Los Angeles County Remains In ‘Orange’ Tier As COVID-19 Cases, Hospitalizations Decline
Los Angeles County is remaining in the “orange” tier of reopening as COVID-19 cases and hospitalizations continue to decline.
The L.A. County Department of Public Health confirmed 23 new deaths and 448 new cases of COVID-19 on Tuesday. To date, 1,226,596 positive cases of COVID-19 and a total of 23,498 deaths have been confirmed across all areas of L.A. County.
There are 471 people with COVID-19 currently hospitalized and 25% of these people are in the ICU. Testing results are available for more than 6,223,000 individuals with 18% of people testing positive.
L.A. County is in the orange tier of the State’s Blueprint for a Safer Economy that allows for permitted activities in several key sectors with safety measures in place. In order to move to the less restrictive yellow tier, the County’s case rate must be less than 2 new cases per 100,000 people and test positivity must be less than 2%.
Tuesday, the State released updated numbers; L.A. County’s adjusted case rate slightly increased from 3.1 new cases per 100,000 people to 3.2 new cases per 100,000. The test positivity rate remained at 1.5% and in areas with the fewest health affirming resources, L.A. County’s test positivity rate remained at 1.9%.
The State plans to fully reopen with safety measures on June 15 if there is enough vaccine supply for Californians 16 years and older to be vaccinated and hospitalization rates remain stable and low, especially among fully vaccinated Californians.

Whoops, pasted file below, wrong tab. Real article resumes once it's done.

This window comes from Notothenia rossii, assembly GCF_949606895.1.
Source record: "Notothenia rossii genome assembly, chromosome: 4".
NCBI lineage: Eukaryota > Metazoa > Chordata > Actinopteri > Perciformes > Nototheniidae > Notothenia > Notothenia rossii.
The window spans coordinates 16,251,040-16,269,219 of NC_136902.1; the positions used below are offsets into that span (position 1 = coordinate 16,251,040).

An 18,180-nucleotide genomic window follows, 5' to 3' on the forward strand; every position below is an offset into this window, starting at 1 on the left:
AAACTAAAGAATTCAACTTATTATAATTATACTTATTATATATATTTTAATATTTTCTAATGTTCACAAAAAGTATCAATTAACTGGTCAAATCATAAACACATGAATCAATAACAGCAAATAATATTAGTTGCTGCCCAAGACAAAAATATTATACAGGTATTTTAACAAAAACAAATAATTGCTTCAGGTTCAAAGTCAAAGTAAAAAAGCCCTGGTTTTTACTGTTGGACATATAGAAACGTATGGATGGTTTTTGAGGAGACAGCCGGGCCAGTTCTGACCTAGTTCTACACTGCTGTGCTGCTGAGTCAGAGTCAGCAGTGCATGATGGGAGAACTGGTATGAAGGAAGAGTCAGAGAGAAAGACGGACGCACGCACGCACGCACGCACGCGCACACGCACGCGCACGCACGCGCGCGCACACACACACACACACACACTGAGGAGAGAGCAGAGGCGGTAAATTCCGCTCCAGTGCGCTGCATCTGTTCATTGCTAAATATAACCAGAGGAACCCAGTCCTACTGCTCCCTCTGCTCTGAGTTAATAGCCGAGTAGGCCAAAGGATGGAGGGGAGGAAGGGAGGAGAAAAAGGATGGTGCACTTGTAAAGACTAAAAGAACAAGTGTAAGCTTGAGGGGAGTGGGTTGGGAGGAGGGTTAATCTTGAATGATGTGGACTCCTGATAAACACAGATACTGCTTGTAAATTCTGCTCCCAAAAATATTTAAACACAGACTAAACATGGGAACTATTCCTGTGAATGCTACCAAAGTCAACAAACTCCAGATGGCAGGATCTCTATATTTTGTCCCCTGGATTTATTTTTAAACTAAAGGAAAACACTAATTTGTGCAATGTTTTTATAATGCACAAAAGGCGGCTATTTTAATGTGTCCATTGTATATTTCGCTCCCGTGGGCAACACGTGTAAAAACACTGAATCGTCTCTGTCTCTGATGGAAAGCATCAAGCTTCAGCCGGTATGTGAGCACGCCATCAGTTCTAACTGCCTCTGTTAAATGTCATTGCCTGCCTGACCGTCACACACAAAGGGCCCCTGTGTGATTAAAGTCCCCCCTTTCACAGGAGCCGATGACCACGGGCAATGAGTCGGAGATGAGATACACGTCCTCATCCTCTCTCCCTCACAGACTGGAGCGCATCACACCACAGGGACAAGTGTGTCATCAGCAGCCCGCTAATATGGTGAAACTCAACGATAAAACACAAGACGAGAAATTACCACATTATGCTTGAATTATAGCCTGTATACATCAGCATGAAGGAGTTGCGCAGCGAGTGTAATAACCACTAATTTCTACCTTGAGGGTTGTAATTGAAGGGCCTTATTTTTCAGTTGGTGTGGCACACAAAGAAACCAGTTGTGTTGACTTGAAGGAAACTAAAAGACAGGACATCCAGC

“We have moderate transmission in L.A. County, so it remains necessary to continue taking steps to prevent increases in cases to keep our recovery from stalling,” said Dr. Barbara Ferrer, director of public health in a statement. “One important tool for reducing transmission are vaccines. And while we all need to follow the FDA and CDC recommendation to pause the use of the Johnson & Johnson vaccine as they conduct their review, we encourage residents to keep their appointments to get vaccinated with the Moderna and Pfizer vaccine. We are grateful to the researchers and scientists working to ensure that all medications or vaccines, including the COVID-19 vaccines, meet the highest safety standards.”
The Food and Drug Administration (FDA) and the Centers for Disease Control and Prevention (CDC) issued a joint recommendation on Tuesday to pause the use of the Johnson & Johnson vaccine after reports that six women between the ages of 18 and 48 developed unusual types of blood clots 6 to 13 days after receiving the vaccine.
Out of an abundance of caution, Los Angeles County is following the recommendation of the FDA and CDC to pause the use of the Johnson & Johnson vaccine until the FDA and CDC complete their review, which is expected to take several days, public health officials said.
Right now, these adverse events appear to be extremely rare with nearly 7,000,000 people receiving the Johnson & Johnson vaccine in the United States to date. COVID-19 vaccine safety is a top priority and we are working with healthcare providers across the county to ensure they are using screening tools and reporting adverse events, according to the department.
People who received the Johnson & Johnson vaccine within the last three weeks should report severe headaches, abdominal or leg pain, and shortness of breath to their medical provider or seek medical care. People who don’t have a medical provider can call 2-1-1 to connect with a healthcare provider.
Public Health notes the pause in the use of the Johnson & Johnson vaccine should not have a major impact on this week’s vaccine appointments for the County. Out of the 323,470 total doses allocated to the County this week, only 19,600 were Johnson & Johnson doses. Vaccine providers in Los Angeles County will contact patients that were scheduled to receive the Johnson & Johnson vaccine about rescheduling or providing a new appointment for Pfizer or Moderna vaccine.